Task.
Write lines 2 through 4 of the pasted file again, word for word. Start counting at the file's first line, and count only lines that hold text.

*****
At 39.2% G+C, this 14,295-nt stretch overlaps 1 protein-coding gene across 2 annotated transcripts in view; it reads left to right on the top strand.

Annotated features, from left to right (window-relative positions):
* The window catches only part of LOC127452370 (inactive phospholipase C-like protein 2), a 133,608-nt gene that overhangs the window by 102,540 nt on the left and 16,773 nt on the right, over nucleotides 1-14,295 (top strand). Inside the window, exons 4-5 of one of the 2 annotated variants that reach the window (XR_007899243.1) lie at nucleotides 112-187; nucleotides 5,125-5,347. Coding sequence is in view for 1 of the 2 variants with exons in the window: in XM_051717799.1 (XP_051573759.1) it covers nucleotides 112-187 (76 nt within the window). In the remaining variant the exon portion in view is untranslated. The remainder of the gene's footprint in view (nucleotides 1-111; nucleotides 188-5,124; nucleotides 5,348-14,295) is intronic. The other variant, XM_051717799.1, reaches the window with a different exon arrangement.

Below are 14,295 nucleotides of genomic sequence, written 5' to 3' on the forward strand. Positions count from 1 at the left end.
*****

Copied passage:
Annotated features, from left to right (window-relative positions):
* The window catches only part of LOC127452370 (inactive phospholipase C-like protein 2), a 133,608-nt gene that overhangs the window by 102,540 nt on the left and 16,773 nt on the right, over nucleotides 1-14,295 (top strand). Inside the window, exons 4-5 of one of the 2 annotated variants that reach the window (XR_007899243.1) lie at nucleotides 112-187; nucleotides 5,125-5,347. Coding sequence is in view for 1 of the 2 variants with exons in the window: in XM_051717799.1 (XP_051573759.1) it covers nucleotides 112-187 (76 nt within the window). In the remaining variant the exon portion in view is untranslated. The remainder of the gene's footprint in view (nucleotides 1-111; nucleotides 188-5,124; nucleotides 5,348-14,295) is intronic. The other variant, XM_051717799.1, reaches the window with a different exon arrangement.

Below are 14,295 nucleotides of genomic sequence, written 5' to 3' on the forward strand. Positions count from 1 at the left end.